## Links forward

### Differentiation

In this module, we have seen various ways of forming new functions. How to differentiate sums, differences, products, quotients, compositions and inverses is discussed in the module Introduction to differential calculus. We repeat them here for convenience.

###### Theorem

Let \(f,g\) be differentiable functions. Then the derivative of \(f(x) + g(x)\) is \(f'(x) + g'(x)\), and the derivative of \(f(x) - g(x)\) is \(f'(x) - g'(x)\). That is,

\[ \dfrac{d}{dx} \bigl[f(x) + g(x)\bigr] = f'(x) + g'(x), \qquad \dfrac{d}{dx}\bigl[f(x) - g(x)\bigr] = f'(x) - g'(x). \]###### Theorem Product rule

Let \(f,g\) be differentiable functions. Then the derivative of their product is

\[ \dfrac{d}{dx} \bigl[ f(x)\,g(x) \bigr] = f(x)\,g'(x) + g(x)\,f'(x). \]###### Theorem Quotient rule

Let \(f,g\) be differentiable functions. Then the derivative of their quotient is

\[ \dfrac{d}{dx} \Bigl[ \dfrac{f(x)}{g(x)} \Bigr] = \dfrac{g(x)\,f'(x) - f(x)\,g'(x)}{\bigl(g(x)\bigr)^2}. \]###### Theorem Chain rule

Let \(f,g\) be differentiable functions. Then the derivative of their composition is

\[ \dfrac{d}{dx} \bigl[ f\circ g(x)\bigr] = \dfrac{d}{dx} \bigl[ f(g(x)) \bigr] = f'(g(x))\,g'(x). \]#### Inverses

The derivative of an inverse function in terms of the original function is presented in the module Introduction to differential calculus through the use of the chain rule. We give a direct proof here and an example.

###### Theorem

Let \(y = f(x)\) be a strictly increasing, differentiable function on the interval \((a,b)\). Then the inverse function \(x = g(y)\) exists, and

\[ g'(y) = \dfrac{1}{f'(x)} = \dfrac{1}{f'(g(y))}. \]###### Proof

As \(f\) is strictly increasing, the inverse function \(x = g(y)\) exists. Consider

\[ \dfrac{g(y+k)-g(y)}{k}. \]Define

\[ h = g(y+k)-g(y). \]We are assuming \(f\) is differentiable, and so it is continuous. Thus its inverse \(g\) is continuous. This implies that, as \(k\to 0\), \(g(y+k) \to g(y)\) and so \(h \to 0\).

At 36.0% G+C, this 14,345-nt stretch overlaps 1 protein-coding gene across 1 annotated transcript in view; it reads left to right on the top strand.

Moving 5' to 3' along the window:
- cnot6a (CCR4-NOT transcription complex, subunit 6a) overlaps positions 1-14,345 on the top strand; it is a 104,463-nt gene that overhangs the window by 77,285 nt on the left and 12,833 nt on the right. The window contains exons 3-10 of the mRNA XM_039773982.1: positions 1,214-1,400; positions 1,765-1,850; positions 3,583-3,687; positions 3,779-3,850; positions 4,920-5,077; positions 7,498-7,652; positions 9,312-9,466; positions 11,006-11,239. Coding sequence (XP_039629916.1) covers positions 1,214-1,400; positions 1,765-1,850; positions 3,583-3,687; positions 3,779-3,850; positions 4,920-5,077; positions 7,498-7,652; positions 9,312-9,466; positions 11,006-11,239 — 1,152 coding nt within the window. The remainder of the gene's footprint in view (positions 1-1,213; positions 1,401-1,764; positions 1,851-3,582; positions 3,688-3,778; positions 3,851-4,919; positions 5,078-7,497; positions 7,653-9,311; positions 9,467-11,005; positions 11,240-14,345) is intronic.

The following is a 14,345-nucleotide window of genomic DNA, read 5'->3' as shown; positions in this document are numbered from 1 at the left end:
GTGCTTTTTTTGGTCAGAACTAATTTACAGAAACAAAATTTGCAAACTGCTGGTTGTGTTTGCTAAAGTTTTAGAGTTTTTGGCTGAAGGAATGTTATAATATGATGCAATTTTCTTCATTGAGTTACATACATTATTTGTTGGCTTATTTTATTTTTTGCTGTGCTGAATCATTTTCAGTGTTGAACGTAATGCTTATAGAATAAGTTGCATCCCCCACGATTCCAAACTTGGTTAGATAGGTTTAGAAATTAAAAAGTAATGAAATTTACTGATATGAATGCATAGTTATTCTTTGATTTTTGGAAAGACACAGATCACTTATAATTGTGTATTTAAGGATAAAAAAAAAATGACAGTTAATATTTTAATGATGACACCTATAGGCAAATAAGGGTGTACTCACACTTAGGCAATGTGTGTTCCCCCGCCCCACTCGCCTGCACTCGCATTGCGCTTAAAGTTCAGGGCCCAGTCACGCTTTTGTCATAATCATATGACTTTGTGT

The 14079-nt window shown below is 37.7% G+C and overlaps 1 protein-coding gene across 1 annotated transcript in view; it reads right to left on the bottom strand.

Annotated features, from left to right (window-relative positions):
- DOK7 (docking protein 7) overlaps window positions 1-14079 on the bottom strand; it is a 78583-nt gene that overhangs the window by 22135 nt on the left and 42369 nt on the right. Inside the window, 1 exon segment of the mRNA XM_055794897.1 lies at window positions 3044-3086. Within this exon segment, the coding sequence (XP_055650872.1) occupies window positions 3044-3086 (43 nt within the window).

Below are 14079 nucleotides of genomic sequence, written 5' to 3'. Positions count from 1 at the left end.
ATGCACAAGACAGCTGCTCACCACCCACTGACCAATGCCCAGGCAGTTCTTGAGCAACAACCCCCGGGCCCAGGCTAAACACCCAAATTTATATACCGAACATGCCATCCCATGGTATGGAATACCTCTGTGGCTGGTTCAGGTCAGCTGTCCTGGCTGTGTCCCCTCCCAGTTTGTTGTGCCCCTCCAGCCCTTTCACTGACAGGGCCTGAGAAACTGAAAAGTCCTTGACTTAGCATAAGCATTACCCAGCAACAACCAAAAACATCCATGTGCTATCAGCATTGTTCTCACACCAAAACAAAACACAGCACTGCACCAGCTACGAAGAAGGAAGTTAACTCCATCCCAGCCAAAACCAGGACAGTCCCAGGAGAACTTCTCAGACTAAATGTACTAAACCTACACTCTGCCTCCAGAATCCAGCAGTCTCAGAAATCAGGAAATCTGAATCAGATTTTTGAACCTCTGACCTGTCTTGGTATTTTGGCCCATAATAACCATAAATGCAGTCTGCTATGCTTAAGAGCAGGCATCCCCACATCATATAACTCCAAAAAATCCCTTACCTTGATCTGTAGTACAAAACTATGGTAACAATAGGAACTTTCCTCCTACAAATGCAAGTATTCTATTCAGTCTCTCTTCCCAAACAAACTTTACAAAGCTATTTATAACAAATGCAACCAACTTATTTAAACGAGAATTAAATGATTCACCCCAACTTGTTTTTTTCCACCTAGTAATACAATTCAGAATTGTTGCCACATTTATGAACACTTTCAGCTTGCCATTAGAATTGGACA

Since \(g(y + k) = x + h\), we obtain \(y + k = f(x+h)\) and therefore \(k = f(x+h) - f(x)\). We now have

\[ \dfrac{g(y+k)-g(y)}{k} = \dfrac{h}{f(x+h)-f(x)}, \]and so it follows that

\[ g'(y) = \dfrac{1}{f'(x)} = \dfrac{1}{f'(g(y))}. \]\(\Box\)

The result also holds if the function \(f\) is strictly decreasing.

#### Example

Let \(f \colon (-\dfrac{\pi}{2},\dfrac{\pi}{2}) \to \mathbb{R}\) be given by \(f(x) = \sin x\). Find the derivative of \(f^{-1}\).

(This result is also established in the module The calculus of trigonometric functions. Here we derive the result using the notation of the previous theorem.)

#### Solution

We first note that \(f\) is a strictly increasing function on this interval, and therefore the inverse exists. Let \(y = f(x)\) and let \(g\) be the inverse function of \(f\). Then \(x = g(y)\). By the previous theorem, we have

\begin{align*} g'(y) &= \dfrac{1}{f'(x)} \\ &= \dfrac{1}{\cos x} \\ &= \dfrac{1}{\cos(g(y))} \\ &= \dfrac{1}{\cos(\sin^{-1} y)}. \end{align*}Since \(\sin^{-1} y \in (-\dfrac{\pi}{2}, \dfrac{\pi}{2})\), we must have \(\cos(\sin^{-1} y) > 0\). So we can use the Pythagorean identity to obtain

\begin{align*} g'(y) &= \dfrac{1}{\sqrt{\cos^2(\sin^{-1} y)}} \\ &= \dfrac{1}{\sqrt{1 - \sin^2(\sin^{-1} y)}} \\ &= \dfrac{1}{\sqrt{1-y^2}}. \end{align*}